A little background for those not familiar with this story. Adam and Eve were living in luxury. They had all the food they could eat, the most beautiful scenery, and lots of love. They just had to obey one rule. Don’t eat from one specific tree. One day a serpent came along and convinced Eve to take just one little bite. After she did she understood more about life, and convinced Adam to take a bite as well. They had broken the one rule, and because of this, they could not stay in the Garden of Eden any longer. God came to them, judged them, and gave his verdict. For this I will read from the Original King James, which is my favorite English translation, even if it is a little archaic.

17 And unto Adam he said, Because thou hast hearkened unto the voice of thy wife, and hast eaten of the tree, of which I commanded thee, saying, Thou shalt not eat of it: cursed is the ground for thy sake; in sorrow shalt thou eat of it all the days of thy life;

So here, God says to his beloved Adam. “Dude, I gave you one command. Don’t eat that! Because you did, you have to leave!” This tree imparted “knowledge” onto Adam and Eve. Since they had the knowledge, they could not stay in the Garden. They had to leave, and out there, there was not all this great food. “You will have to work hard for your food instead of just picking it from the vine.”

18 Thorns also and thistles shall it bring forth to thee; and thou shalt eat the herb of the field;

19 In the sweat of thy face shalt thou eat bread, till thou return unto the ground; for out of it wast thou taken: for dust thou art, and unto dust shalt thou return.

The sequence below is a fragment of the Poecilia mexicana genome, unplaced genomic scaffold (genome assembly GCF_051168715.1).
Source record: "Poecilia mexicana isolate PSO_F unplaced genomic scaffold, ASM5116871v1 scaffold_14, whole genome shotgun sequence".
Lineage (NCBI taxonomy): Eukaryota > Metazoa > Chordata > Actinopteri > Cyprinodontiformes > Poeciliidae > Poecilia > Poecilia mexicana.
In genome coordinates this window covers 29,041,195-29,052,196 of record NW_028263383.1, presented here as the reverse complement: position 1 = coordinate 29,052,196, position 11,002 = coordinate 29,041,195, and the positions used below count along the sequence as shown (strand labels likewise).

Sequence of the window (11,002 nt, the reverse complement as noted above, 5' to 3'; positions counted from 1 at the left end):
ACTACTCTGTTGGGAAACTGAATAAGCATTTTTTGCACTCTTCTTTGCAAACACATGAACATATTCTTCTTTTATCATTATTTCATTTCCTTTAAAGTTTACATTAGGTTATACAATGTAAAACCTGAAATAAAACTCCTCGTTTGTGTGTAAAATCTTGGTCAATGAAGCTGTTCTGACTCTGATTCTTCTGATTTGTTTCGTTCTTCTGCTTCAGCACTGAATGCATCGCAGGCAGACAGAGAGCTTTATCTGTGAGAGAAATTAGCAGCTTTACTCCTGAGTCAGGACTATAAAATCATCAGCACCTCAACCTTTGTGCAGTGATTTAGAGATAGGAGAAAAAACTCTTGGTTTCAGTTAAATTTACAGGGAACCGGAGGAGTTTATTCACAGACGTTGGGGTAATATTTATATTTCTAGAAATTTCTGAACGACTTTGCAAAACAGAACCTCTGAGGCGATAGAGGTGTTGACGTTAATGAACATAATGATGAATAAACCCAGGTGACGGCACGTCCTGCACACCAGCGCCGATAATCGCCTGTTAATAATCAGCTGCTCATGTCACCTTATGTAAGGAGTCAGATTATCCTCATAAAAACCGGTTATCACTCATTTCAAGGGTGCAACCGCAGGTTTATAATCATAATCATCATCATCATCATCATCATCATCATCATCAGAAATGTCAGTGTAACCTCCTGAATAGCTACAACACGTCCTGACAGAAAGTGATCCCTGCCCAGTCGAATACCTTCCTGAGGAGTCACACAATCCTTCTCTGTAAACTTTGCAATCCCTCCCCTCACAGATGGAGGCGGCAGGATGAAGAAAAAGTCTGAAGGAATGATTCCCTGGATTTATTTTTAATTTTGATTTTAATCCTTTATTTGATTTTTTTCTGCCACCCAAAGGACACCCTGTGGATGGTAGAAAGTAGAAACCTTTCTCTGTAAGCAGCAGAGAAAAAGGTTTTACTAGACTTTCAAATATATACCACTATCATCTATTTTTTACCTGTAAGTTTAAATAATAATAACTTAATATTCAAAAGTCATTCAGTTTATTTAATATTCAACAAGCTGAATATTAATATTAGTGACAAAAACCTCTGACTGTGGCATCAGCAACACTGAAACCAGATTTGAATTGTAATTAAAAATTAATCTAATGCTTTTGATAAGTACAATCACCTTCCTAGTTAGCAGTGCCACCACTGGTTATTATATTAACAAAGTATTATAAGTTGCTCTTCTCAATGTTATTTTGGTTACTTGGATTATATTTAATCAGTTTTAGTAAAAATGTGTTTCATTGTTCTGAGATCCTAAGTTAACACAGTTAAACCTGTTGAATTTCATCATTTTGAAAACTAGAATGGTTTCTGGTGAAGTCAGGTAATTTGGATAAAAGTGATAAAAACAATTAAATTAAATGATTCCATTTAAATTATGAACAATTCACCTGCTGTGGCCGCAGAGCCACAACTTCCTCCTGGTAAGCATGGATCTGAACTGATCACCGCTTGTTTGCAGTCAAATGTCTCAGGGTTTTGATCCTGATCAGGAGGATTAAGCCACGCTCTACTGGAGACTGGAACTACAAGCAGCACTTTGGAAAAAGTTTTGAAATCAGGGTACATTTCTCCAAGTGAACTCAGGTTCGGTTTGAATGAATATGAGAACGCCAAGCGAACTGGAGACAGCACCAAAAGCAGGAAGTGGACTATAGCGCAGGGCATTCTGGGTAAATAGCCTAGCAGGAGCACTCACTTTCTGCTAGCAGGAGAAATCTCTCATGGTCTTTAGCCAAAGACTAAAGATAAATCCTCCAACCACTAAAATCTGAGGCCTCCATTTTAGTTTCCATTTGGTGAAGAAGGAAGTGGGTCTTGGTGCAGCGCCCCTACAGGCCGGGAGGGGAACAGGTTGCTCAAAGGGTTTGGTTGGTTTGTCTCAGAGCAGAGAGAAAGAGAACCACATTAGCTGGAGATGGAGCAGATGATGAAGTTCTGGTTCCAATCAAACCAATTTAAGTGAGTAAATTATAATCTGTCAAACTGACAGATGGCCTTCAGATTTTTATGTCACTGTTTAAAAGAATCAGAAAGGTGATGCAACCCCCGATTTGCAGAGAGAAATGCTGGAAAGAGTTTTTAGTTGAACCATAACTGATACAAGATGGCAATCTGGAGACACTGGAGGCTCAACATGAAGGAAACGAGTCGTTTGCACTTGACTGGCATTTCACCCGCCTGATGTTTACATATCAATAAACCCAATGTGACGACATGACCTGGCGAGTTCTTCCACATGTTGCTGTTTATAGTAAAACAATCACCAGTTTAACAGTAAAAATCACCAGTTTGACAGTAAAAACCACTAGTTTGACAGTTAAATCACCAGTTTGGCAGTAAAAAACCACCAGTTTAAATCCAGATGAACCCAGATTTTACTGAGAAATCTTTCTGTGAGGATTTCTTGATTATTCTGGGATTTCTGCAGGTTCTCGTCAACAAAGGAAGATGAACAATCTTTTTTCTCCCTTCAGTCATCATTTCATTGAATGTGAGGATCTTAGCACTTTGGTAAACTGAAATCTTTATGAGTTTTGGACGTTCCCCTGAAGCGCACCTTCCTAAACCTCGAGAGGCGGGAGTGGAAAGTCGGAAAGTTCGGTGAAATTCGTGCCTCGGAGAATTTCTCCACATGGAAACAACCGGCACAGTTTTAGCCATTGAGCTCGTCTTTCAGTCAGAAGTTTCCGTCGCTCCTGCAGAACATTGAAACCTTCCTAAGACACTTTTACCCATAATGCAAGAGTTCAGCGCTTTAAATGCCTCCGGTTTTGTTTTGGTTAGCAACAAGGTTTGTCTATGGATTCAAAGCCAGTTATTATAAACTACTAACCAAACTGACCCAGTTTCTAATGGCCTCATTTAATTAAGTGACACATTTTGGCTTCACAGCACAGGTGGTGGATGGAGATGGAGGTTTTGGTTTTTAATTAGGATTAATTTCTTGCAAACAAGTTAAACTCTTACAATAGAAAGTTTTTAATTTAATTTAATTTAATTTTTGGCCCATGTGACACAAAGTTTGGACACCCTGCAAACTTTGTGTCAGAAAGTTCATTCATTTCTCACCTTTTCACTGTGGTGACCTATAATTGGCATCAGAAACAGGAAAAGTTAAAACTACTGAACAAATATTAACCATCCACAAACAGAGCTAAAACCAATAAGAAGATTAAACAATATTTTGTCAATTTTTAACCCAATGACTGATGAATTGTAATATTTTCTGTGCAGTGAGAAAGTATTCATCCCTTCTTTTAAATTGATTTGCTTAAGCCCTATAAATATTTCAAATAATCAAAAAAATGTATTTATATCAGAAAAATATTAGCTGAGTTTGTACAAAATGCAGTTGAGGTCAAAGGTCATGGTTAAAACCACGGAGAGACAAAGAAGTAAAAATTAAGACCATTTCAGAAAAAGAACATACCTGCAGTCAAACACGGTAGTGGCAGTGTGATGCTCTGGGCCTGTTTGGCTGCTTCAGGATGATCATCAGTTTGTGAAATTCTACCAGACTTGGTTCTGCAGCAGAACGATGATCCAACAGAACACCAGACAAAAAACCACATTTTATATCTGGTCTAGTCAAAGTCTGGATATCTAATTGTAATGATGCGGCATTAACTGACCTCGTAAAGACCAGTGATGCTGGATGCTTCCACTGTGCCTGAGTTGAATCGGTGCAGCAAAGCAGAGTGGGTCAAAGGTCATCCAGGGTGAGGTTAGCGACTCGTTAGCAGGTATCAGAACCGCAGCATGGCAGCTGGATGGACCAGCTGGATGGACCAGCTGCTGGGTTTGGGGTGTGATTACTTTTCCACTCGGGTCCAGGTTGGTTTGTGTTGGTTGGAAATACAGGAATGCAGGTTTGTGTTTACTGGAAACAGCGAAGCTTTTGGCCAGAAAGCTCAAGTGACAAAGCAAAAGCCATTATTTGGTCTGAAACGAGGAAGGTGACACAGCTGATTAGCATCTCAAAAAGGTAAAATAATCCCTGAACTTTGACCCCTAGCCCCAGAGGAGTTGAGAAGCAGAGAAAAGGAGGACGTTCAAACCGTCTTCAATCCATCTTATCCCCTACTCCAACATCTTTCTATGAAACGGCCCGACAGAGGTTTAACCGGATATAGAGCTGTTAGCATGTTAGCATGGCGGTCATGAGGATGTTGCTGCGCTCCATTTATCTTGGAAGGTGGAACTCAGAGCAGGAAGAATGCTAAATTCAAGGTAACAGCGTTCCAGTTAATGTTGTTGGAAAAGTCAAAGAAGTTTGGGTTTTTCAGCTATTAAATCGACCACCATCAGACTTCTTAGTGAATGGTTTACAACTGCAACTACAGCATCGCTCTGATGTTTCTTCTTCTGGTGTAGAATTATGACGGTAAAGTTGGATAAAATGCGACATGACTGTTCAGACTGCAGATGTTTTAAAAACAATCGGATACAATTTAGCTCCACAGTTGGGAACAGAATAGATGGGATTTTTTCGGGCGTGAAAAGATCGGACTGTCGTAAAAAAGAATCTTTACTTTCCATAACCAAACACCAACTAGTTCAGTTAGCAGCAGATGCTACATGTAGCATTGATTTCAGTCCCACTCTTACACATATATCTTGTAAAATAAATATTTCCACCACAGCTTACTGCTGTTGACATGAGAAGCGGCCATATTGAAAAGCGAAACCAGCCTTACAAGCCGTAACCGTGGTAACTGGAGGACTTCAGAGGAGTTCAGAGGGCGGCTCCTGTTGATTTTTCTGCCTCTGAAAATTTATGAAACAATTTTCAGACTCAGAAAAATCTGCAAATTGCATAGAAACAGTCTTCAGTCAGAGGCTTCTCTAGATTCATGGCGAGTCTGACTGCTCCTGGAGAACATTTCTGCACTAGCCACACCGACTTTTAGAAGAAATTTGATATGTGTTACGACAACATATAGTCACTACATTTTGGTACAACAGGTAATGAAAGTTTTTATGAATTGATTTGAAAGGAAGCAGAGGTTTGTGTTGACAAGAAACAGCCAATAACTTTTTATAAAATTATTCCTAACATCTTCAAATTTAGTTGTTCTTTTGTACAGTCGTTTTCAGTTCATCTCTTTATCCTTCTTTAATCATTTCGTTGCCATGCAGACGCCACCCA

The Hebrews thought of growing wheat and making bread to be hard work and painful toil. You will sweat and world head just for bread until you die and return to dust.

Not all people considered bread to be a bad thing. The Greeks thought men were like wild beasts before agriculture placing the growing of grain on a higher plane than gathering food. In fact, the Greeks and later Romans worshiped gods that controlled various aspects of the growing, baking, and enjoyment of one of their most important foods. Bread.

Demeter, daughter of Cronus and Rhea, sister to Zeus is the Greek goddess of the Harvest and of Grain. Legend tells us that when her daughter Persephone was kidnapped by Hades and taken to the underworld, Demeter’s attention was pulled away from the Harvest and a great famine was brought upon the people. Bread was so important that when Demeter’s attention was pulled away from her job, people starved.

Demeter’s sister Hestia, the goddess of the hearth, is also a protector of the bread. She was the first born of Cronus and Rhea. Cronus grew jealous of his children, so ate them all. Zeus, the youngest, evaded this when his mother fed Cronus a rock instead. When Zeus grew up he forced Cronus to disgorge all his swallowed children. Hestia was the last to be disgorged, so as such, she is both the oldest and youngest of the children of Cronus.